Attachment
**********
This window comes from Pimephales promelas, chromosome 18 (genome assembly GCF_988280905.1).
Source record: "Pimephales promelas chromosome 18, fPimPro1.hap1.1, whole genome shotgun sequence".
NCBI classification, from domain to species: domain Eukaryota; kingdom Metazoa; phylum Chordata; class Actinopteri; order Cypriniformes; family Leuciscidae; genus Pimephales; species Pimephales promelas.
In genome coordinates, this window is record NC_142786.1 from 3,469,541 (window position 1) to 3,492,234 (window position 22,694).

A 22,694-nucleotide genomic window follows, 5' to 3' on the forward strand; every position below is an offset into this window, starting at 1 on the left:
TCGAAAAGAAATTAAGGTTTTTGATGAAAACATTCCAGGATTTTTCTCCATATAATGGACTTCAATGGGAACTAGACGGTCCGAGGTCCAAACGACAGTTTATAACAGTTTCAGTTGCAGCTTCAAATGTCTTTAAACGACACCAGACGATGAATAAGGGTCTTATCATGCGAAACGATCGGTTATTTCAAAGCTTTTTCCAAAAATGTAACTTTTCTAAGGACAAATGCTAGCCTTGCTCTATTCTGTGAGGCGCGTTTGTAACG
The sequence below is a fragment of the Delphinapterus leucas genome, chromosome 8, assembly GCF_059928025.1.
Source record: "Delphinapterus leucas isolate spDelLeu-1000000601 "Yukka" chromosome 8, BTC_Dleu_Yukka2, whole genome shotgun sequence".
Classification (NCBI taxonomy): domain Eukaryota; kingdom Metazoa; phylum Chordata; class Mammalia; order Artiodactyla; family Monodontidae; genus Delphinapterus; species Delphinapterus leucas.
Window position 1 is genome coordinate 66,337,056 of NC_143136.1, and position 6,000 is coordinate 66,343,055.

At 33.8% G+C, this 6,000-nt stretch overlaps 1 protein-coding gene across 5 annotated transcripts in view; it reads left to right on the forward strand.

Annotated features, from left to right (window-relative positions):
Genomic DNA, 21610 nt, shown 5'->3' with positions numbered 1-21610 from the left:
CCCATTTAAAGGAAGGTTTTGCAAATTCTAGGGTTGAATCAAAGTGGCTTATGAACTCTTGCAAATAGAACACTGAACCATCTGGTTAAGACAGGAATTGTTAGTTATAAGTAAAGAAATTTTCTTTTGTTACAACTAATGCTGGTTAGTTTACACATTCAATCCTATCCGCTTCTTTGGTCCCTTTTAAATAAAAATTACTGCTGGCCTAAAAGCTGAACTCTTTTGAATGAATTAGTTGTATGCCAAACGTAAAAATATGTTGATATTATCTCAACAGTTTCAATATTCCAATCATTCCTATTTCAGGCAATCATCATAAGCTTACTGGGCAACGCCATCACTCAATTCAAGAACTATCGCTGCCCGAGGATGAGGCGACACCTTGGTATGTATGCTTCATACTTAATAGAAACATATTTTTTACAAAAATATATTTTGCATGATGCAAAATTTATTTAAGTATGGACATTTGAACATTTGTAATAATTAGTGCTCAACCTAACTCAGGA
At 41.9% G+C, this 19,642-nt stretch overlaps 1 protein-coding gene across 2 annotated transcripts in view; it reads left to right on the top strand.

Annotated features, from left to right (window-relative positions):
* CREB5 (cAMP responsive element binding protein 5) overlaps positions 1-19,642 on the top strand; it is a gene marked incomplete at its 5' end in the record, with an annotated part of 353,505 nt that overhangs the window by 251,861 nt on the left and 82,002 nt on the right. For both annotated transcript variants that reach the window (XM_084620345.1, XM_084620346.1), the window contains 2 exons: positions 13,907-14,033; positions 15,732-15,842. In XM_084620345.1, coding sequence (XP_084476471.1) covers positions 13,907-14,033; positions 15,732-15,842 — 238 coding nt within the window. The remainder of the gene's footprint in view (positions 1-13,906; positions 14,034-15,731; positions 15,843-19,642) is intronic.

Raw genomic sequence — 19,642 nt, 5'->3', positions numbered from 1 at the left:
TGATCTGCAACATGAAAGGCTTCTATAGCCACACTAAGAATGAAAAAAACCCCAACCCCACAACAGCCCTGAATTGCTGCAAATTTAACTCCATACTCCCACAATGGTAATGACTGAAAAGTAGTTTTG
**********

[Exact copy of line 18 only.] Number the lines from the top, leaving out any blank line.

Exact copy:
Raw genomic sequence — 19,642 nt, 5'->3', positions numbered from 1 at the left: